Without negating the Tibetan people’s struggle for freedom and their anguish at seeing their culture suppressed and destroyed, Iyer places the Dalai Lama in a larger, global context, likening his lesson for the world to that of other peace leaders like Czechoslovakia’s V¡clav Havel or South Africa’s Archbishop Desmond Tutu.
“V¡clav Havel woke up one day in prison, and eight weeks later he was unanimously elected president of Czechoslovakia,” Iyer pointed out. “Desmond Tutu woke up one day under the shadow of apartheid and the next day, so to speak, that was gone. So I think as a leader for 67 years now, who has seen everything happen across the globe and has followed it very, very keenly, the Dalai Lama is aware of this constant flux. That’s one reason why he doesn’t compromise, and doesn’t capitulate, and doesn’t endorse violent action now: Who knows what’s going to happen six months from now, and what that violent action might jeopardize?”
In his own life, Iyer has noticed these lessons taking hold in ways that transform his reactions to loss and to conflict in many situations-not only when his house burned to the ground. “It’s am azing how much this has helped me move through my world,” Iyer told me. “I’ve realized that there’s no need to imprison myself in polarities-that I could be a Democrat but I would never need to say anything bad against the Republicans; that I can care deeply about Tibet but I am not in a position to say anything bad about China.
“Or let’s say somebody writes a horrible review of this book of mine,” he continued. “Maybe 20 years ago I would have thought, ‘How could he do that? I worked so hard on it for five years, and he’s turned it into a travesty.’ But now I think I would figure that he’s in exactly the same position as me: He’s a journalist working hard to support his family and trying to give his readers an objective response to something, and in fact he’s doing exactly what I would do in the same situation.”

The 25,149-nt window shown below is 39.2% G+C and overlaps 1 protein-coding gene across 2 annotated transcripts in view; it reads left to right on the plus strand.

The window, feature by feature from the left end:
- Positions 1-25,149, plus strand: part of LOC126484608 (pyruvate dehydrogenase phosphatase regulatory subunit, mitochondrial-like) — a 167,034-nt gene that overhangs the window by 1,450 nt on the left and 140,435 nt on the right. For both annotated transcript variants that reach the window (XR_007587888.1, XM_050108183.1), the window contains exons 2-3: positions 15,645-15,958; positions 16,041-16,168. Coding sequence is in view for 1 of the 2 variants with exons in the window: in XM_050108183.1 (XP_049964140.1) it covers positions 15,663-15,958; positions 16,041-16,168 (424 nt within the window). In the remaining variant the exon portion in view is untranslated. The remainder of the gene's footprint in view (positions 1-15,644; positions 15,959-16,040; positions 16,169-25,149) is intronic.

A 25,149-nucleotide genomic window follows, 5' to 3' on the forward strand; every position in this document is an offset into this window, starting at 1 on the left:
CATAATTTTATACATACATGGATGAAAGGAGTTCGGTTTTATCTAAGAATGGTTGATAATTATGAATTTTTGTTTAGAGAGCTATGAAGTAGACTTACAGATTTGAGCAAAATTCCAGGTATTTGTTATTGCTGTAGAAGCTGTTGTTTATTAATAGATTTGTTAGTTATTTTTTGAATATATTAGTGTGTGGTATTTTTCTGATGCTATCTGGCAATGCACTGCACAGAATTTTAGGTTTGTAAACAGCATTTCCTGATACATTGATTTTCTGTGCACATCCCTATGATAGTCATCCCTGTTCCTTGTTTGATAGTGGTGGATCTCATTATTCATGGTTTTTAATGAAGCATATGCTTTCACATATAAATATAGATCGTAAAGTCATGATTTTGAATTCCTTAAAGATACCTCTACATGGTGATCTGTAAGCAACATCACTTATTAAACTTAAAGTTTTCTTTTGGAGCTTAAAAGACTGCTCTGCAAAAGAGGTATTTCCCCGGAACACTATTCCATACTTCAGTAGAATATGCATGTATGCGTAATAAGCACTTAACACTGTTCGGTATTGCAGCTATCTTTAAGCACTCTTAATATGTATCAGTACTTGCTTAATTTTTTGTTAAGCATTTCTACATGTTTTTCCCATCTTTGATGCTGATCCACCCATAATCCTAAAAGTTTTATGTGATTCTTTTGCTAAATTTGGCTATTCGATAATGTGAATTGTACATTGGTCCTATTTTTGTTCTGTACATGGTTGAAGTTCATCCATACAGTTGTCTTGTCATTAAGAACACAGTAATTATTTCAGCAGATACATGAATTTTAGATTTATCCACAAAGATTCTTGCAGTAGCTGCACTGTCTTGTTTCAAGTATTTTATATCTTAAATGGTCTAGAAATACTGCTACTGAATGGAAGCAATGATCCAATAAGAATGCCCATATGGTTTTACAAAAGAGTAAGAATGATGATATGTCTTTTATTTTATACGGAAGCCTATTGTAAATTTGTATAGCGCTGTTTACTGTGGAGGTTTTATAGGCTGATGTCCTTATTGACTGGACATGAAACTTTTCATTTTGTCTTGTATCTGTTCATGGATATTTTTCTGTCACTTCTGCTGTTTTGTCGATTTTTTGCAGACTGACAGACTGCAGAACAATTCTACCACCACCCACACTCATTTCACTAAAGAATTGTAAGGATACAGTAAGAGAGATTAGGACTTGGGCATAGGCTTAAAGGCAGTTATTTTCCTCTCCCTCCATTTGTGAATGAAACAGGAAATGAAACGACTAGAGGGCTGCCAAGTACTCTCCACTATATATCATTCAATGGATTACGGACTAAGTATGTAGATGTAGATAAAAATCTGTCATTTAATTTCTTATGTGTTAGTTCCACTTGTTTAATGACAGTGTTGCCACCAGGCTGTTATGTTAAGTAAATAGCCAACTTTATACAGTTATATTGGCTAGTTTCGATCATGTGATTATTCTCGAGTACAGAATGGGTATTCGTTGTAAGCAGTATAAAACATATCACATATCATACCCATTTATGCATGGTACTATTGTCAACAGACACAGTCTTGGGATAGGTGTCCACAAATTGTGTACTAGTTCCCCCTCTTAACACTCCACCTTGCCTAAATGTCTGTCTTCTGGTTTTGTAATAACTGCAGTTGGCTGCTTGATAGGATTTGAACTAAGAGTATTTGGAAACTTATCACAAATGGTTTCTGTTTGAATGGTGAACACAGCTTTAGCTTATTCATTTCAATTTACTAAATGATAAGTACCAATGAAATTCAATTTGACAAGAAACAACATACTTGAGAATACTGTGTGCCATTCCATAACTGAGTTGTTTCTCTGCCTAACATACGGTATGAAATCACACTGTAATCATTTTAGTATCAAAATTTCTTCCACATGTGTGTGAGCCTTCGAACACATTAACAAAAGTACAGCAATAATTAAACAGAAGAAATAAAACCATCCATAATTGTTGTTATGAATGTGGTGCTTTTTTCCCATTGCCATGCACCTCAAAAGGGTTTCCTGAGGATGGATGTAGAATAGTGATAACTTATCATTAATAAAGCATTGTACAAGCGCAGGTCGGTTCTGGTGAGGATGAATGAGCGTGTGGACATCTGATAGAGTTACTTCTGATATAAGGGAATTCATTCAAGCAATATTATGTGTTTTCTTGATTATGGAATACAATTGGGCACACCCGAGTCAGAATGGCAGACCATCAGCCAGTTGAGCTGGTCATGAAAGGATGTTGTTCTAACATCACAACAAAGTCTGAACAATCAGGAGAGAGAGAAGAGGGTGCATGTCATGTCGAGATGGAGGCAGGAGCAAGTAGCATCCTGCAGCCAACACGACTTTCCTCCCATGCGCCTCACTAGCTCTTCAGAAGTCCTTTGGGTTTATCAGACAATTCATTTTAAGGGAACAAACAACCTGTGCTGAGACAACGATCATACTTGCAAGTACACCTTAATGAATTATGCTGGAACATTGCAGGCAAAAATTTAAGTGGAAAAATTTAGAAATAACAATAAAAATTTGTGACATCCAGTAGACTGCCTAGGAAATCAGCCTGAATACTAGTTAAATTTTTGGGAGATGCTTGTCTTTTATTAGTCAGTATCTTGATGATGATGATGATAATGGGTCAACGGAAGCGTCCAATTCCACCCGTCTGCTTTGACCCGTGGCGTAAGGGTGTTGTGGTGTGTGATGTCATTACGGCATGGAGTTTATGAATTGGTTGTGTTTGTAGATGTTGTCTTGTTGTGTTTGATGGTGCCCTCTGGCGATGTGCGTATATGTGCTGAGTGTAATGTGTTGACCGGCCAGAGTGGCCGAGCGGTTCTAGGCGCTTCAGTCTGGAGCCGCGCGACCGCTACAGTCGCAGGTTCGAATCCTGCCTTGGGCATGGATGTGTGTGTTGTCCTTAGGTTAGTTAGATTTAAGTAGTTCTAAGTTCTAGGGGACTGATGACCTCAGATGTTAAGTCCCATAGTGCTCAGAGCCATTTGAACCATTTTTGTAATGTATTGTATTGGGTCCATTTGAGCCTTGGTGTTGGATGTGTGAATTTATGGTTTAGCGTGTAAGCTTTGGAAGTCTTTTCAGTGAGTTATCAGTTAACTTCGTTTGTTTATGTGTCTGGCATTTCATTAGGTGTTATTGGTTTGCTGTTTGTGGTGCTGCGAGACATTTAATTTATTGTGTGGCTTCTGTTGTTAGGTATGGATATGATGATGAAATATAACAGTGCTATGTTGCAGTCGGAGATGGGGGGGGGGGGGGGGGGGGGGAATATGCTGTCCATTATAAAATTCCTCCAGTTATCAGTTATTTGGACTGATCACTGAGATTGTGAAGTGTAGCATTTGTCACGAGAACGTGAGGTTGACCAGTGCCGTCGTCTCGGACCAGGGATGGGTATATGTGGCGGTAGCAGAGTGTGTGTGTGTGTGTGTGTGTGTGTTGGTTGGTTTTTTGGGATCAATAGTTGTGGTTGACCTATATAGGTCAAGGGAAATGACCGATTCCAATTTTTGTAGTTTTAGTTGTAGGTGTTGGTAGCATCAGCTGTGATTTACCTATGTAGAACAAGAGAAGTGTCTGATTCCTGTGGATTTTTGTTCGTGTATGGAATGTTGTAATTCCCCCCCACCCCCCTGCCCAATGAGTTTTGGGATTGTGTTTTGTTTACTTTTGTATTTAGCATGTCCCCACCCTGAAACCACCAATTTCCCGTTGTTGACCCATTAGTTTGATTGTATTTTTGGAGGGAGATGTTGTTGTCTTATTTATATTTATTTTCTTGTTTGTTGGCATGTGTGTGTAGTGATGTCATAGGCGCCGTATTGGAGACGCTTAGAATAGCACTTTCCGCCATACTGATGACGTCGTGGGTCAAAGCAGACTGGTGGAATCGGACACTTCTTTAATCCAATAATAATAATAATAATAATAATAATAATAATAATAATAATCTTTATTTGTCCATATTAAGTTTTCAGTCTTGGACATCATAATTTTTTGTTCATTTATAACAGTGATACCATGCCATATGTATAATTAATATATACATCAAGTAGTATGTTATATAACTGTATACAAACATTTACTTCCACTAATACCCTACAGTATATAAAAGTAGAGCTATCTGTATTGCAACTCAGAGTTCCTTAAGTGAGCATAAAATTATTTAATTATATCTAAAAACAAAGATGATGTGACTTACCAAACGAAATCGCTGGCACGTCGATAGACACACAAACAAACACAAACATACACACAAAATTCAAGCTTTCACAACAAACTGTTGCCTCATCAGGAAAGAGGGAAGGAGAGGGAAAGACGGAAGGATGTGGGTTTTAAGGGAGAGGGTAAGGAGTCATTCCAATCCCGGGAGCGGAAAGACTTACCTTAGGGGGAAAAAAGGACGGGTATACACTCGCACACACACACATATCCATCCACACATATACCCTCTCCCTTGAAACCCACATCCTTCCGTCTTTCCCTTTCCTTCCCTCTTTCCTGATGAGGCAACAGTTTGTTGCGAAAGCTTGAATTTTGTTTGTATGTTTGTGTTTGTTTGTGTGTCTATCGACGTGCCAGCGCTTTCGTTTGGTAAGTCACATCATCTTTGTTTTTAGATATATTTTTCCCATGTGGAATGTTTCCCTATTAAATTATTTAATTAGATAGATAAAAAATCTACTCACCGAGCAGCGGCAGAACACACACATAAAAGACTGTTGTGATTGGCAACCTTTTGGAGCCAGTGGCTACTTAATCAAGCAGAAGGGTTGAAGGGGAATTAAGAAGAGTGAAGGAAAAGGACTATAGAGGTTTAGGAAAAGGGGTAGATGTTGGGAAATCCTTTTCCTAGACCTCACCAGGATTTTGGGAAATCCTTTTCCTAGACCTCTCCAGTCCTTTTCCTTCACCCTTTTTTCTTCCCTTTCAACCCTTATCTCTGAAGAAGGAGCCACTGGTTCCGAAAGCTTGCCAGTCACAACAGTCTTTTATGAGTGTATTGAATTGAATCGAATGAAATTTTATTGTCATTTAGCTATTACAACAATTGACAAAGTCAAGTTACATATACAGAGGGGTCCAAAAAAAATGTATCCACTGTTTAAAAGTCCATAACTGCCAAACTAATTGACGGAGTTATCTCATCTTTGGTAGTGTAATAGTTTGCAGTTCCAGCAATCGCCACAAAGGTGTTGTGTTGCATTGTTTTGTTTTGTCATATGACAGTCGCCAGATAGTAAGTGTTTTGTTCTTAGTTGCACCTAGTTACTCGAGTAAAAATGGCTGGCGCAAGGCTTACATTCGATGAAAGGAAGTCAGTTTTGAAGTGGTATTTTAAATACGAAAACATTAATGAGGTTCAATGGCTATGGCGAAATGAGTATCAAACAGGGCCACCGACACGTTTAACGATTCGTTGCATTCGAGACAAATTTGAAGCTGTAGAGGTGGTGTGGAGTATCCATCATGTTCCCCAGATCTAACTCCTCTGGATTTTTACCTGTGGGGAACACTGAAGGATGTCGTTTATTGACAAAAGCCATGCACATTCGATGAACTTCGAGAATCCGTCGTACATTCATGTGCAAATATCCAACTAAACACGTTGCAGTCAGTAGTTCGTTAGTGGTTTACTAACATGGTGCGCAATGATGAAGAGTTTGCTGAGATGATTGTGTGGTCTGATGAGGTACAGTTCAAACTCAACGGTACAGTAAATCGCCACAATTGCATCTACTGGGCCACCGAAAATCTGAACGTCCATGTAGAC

Gaining the World
No matter who we are, no matter the context of our lives, Iyer suggests, there is a lesson to be learned from the Dalai Lama’s example. Whether we’re facing a conflict with a family member or a colleague, a divorce from or the death of someone we love, imprisonment or torture, political persecution or literal exile, the same lesson applies: Every struggle is an opportunity for us to distinguish what is most important to us, “to sift,” as Iyer put it, “what is lasting and what is essential from what is really just part of the flow of impermanence.
“The world seems more divided than I’ve ever known it,” Iyer remarked, “and certainly our country seems more polarized than I’ve ever known it. So, I thought that this quietly radical, political, and global thinker who is trying to see things outside the usual divisions and polarities might be a liberating figure. I think he urges us toward a more inclusive view, and ultimately offers us freedom from divisions in our heads and in our politics.”
Even when our lives are reduced to ashes, Iyer suggests-maybe even especially then-we have a chance to redefine what it means to be alive, what it means to be home. In losing Tibet, Iyer reminds us, the Dalai Lama gained the world.
Pico Iyer will deliver a lecture, Seeing Things Differently: The Dalai Lama and Our Divided World, on Monday, May 19, at 8 p.m., at UCSB’s Campbell Hall. For tickets, call 893-3535 or visit artsandlectures.ucsb.edu.